Analysts from major banks said BHP Billiton Group selling its U.S. unconventional oil and gas assets to BP PLC for US$10.5 billion allows it to move on from an episode best left in the past, but one independent analyst who has compared the prices achieved per acre to the going rate when the Australian miner bought them said it has come off much worse.
BHP announced July 27 it had entered into agreements to sell its entire interest in the Eagle Ford, Haynesville and Fayetteville shales and Permian Basin onshore U.S. oil and gas assets for a combined US$10.8 billion, payable in cash, a deal that BP said would "transform" its own onshore oil and gas business.
BP will buy Petrohawk Energy Corp., the BHP subsidiary that holds the Permian, Eagle Ford and Haynesville assets, for US$10.5 billion. BHP's Fayetteville units BHP Billiton Petroleum (Arkansas) Inc. and BHP Billiton Petroleum (Fayetteville) LLC will go to Merit Energy Co. unit MMGJ Hugoton III LLC in exchange for about US$300 million.
As BHP's net debt is toward the lower end of its US$10 billion to US$15 billion target range, the company expects to return the net proceeds from the deals to shareholders, and CEO Andrew Mackenzie said the sale will help the company "simplify and strengthen" its portfolio to generate shareholder value and returns for "decades to come."
The returns from the transactions are likely to come either via dividends or a share buyback.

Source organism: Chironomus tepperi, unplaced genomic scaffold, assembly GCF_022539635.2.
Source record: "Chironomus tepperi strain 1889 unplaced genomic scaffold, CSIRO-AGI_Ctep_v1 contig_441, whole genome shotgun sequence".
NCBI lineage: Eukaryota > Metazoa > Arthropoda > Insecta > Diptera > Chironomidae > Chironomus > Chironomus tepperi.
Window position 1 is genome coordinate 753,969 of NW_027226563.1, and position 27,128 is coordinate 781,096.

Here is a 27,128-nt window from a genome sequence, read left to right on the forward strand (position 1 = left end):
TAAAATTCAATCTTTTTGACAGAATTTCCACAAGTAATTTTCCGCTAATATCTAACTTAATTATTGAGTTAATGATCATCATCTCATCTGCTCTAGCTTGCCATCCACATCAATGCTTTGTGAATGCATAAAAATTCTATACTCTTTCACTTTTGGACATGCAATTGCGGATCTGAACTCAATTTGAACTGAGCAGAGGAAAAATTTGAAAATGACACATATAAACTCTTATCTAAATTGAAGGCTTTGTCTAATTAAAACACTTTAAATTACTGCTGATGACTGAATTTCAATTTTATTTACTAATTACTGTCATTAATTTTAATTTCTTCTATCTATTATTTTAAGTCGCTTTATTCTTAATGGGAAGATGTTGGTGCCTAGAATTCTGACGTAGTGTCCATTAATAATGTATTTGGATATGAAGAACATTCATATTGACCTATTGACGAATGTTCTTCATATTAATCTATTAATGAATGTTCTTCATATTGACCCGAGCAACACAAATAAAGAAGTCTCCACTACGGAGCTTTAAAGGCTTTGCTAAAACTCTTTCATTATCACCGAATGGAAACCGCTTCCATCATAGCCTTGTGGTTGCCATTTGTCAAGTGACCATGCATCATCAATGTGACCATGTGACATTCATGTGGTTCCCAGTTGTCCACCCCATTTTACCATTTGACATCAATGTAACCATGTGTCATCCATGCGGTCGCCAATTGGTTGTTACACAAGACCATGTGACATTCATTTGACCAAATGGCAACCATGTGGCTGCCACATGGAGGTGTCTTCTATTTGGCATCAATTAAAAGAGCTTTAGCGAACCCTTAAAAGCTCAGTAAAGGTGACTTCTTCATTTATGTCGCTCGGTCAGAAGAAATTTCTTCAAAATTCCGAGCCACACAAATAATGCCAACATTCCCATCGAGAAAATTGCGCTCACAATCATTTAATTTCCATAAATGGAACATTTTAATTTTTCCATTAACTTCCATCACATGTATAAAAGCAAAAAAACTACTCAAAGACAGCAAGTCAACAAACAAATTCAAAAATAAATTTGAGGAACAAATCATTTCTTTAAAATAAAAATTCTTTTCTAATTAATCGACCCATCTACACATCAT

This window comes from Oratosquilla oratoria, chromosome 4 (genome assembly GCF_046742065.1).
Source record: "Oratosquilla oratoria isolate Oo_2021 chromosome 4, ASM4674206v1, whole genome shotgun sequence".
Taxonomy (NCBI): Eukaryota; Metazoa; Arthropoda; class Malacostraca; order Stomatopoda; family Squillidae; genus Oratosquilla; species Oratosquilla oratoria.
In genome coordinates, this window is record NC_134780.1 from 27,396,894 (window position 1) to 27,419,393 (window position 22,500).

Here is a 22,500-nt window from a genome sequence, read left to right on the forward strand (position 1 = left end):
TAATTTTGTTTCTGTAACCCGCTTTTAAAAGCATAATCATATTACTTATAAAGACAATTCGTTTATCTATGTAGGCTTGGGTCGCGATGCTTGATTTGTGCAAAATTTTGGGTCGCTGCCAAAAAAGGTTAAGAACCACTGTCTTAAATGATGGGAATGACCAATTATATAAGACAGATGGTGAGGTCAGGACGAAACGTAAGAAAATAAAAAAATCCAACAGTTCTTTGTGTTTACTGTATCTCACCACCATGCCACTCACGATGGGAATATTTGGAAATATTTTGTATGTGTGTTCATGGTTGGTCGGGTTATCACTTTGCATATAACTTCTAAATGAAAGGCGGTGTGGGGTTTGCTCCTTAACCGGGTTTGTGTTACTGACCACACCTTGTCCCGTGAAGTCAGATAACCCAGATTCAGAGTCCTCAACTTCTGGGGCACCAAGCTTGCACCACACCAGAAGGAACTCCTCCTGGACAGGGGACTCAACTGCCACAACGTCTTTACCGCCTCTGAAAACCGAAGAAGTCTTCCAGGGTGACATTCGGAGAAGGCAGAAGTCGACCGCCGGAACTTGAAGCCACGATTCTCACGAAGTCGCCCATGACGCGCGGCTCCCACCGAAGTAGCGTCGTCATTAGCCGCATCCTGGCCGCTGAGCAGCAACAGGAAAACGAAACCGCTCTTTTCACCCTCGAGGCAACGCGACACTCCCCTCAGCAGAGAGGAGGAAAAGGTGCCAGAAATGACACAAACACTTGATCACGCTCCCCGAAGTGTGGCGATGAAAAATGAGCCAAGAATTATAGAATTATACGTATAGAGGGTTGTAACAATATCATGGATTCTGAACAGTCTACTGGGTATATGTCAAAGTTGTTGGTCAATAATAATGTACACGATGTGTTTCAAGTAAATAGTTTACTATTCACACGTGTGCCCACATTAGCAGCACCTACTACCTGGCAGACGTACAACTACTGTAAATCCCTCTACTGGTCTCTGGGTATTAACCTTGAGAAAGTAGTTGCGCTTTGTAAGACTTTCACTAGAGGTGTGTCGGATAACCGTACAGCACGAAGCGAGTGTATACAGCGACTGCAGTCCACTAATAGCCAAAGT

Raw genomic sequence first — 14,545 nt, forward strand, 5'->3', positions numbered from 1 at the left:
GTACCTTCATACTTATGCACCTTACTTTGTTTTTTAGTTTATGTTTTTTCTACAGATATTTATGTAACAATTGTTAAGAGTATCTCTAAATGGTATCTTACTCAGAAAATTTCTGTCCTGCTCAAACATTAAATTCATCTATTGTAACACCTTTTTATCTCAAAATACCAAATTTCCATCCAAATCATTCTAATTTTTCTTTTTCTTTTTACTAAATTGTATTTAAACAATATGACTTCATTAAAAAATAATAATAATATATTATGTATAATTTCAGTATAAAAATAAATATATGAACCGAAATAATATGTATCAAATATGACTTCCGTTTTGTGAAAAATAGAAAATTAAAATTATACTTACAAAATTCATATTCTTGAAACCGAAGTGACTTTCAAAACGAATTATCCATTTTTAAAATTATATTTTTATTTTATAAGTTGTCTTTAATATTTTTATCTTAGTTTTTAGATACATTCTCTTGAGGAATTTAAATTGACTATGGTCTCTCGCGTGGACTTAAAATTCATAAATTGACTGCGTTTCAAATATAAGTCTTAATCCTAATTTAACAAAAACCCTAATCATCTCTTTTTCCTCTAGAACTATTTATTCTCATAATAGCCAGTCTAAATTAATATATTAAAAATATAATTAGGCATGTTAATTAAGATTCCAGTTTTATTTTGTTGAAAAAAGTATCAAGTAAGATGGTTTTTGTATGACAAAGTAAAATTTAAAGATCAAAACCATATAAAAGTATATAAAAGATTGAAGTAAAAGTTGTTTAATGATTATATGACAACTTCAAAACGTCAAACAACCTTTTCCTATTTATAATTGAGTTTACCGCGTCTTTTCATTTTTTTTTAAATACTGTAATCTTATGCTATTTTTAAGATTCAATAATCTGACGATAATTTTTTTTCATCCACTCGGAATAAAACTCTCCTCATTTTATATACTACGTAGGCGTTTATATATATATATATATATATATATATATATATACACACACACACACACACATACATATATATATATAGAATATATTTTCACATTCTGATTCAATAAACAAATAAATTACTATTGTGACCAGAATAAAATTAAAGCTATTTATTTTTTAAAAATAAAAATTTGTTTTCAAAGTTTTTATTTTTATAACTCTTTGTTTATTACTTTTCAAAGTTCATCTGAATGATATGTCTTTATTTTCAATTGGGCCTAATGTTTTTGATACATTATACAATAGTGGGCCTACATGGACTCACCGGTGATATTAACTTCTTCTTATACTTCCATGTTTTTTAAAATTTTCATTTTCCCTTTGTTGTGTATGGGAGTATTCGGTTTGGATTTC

UBS Mining Analyst Jade Little said that in May, UBS did valuation work on the basis that the sale would go for US$10 billion and the returns would go to shareholders via a buyback in 2019. This represented 9% EPS accretion.
Little told S&P Global Market Intelligence that the sale was above market consensus of between US$8 billion and US$10 billion and allowed BHP to "focus on what they do well."
Little said it is "one less distraction they need to have," especially considering the diversified miner spent US$40 billion on the U.S. unconventional onshore oil and gas assets, including acquisition and CapEx costs, since BHP entered onshore U.S. oil and gas in 2011, and cash flows from them have been "mostly negative" since, with the exception of fiscal 2017.
"BHP is known for having Tier 1 assets which they execute well, like coal, copper and iron ore, so it makes sense to move on from these oil and gas purchases [in the U.S.]," Little said.
A former investment banker from a major bank who covered BHP and had valued its U.S. unconventional oil and gas assets at about US$10.5 billion also told S&P Global Market Intelligence that it was best for the Australian company to "move on" from a "poorly executed mistake."
"The problem with those assets was that every time they had to report, they'd have to report minimal, or lack of, cash flows, and investors were wondering where the returns are for the US$40 billion they spent," he said.
Deal metrics not so great
Independent analyst Peter Strachan told S&P Global Market Intelligence that BHP came off "much worse" when comparing the price the miner will receive for the assets per acre now, with deals done when oil prices were over US$100/barrel in 2012.
Strachan said BHP had effectively sold its assets for US$55,000 per flowing barrel of oil equivalent per day, which equates to $19,962 per acre, whereas Aurora Oil and Gas Ltd. received more than four times that amount — over $81,000 per acre — for its Eagle Ford shales when Baytex Energy Corp. bought the ASX-listed company for C$2.6 billion in 2014.
"The US$300 million BHP is getting for Fayetteville — the first thing they bought — equates to US$8,120 per flowing barrel of oil equivalent, or $1,119 per acre, as it's mostly gas; whereas the going rate in 2012 was about US$175,000 per flowing barrel of oil equivalent per day, and some people were getting even more," Strachan said.